Some of us have been doing feed ramps and various other 1911 problems since the 70s and yes I worked at a Colt repair center. A lot of current commercial products don't normally have this problem. Oldest pistol I've seen in years I simply took a Dremel to when it wouldn't feed SMCs. Then again, some of us don't need to use a milling machine to fix things. I actually have shot this thing out to 100 yards.

DSC01108.JPG
 

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. . . when I put the spring back in place under the follower wrong.
Yup. Been there, done that, and learned from my mistake. Not uncommon among newbies.

Some of us have been doing feed ramps and various other 1911 problems since the 70s and yes I worked at a Colt repair center.
I started carrying 1911s in the early 70s courtesy of Uncle Sam. I didn't start tinkering with them until I left the Army and no longer had a unit armorer to swap springs.

. . . I simply took a Dremel to when it wouldn't feed SMCs.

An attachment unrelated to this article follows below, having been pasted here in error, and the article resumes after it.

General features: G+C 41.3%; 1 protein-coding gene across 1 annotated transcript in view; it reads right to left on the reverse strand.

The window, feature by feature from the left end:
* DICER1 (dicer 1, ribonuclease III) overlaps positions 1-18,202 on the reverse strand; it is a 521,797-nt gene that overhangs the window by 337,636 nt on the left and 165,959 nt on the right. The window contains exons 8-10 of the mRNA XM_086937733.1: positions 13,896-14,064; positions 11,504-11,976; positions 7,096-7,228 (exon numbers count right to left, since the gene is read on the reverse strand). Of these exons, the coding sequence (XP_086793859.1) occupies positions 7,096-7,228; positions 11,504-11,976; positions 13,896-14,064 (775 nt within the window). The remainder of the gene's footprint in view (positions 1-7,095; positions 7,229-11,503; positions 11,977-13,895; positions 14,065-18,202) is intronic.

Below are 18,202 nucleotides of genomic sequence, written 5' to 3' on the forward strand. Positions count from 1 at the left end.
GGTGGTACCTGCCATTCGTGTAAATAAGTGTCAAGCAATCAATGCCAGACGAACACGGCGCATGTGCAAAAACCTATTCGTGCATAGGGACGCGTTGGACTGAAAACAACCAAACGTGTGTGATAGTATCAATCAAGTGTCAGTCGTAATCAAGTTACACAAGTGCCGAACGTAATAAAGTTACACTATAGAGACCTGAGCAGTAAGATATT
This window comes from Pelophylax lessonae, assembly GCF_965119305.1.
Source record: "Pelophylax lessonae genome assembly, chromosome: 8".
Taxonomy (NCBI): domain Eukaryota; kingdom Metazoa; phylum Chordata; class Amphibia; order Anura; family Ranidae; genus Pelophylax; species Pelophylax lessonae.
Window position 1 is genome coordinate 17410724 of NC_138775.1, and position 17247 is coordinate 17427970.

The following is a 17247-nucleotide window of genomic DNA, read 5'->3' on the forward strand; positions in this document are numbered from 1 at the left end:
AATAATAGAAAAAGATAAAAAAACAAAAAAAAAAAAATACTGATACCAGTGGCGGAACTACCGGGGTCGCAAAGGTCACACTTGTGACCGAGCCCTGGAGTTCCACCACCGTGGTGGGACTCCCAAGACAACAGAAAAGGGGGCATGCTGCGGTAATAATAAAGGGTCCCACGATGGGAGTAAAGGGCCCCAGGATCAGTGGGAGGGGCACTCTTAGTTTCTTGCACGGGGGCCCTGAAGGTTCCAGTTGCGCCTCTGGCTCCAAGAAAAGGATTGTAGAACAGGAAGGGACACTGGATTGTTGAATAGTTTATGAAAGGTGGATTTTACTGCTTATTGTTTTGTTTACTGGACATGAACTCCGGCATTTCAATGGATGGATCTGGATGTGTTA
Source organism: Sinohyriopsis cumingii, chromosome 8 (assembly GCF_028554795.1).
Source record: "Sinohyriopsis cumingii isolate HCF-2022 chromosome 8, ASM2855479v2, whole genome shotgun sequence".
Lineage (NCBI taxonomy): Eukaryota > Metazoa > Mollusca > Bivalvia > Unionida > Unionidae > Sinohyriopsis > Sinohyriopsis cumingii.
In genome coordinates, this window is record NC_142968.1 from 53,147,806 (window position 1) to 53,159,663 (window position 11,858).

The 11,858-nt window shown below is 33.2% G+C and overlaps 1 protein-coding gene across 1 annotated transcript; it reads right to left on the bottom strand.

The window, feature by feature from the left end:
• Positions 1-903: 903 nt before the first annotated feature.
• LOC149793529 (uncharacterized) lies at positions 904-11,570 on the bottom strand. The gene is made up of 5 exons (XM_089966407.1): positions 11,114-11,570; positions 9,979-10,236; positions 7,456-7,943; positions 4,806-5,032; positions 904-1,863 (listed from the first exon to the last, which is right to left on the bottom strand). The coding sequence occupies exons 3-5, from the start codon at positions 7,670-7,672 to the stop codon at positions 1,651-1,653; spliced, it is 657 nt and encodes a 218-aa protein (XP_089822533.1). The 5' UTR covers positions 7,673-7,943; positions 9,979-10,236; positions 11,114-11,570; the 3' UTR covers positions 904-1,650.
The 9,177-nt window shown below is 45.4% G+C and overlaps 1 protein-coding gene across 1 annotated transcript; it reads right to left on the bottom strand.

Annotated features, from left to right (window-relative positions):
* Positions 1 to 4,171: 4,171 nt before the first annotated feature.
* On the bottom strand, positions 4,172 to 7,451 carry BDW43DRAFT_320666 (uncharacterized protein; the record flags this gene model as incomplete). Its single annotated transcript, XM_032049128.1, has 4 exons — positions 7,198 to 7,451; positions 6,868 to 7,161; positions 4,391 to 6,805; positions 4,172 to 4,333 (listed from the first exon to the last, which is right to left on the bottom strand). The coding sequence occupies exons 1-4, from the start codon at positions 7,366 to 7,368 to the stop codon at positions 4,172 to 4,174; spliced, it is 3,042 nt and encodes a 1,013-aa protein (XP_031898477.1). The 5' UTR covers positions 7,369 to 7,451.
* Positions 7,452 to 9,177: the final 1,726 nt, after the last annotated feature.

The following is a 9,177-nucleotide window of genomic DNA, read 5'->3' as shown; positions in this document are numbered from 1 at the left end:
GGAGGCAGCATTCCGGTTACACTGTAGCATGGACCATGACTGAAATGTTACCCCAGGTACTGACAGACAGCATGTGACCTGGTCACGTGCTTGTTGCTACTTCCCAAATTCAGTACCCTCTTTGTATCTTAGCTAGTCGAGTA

I'm a .45 guy but I recently ran across a nasty 9mm full ramped barrel in my junk drawer. It was bad with deep machining marks everywhere including the feed ramp. I figured I had nothing to lose so I whipped out my trusty Dremel and in short order had recontoured the ramp to ~31 degrees without giving up too much case support and made it as smooth as a baby's behind. It actually feeds perfectly fine now.
 

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Yup. Been there, done that, and learned from my mistake. Not uncommon among newbies.
Never assume. I started shooting IPSC in the 70s. This was called cleaning magazines when I was way to tired.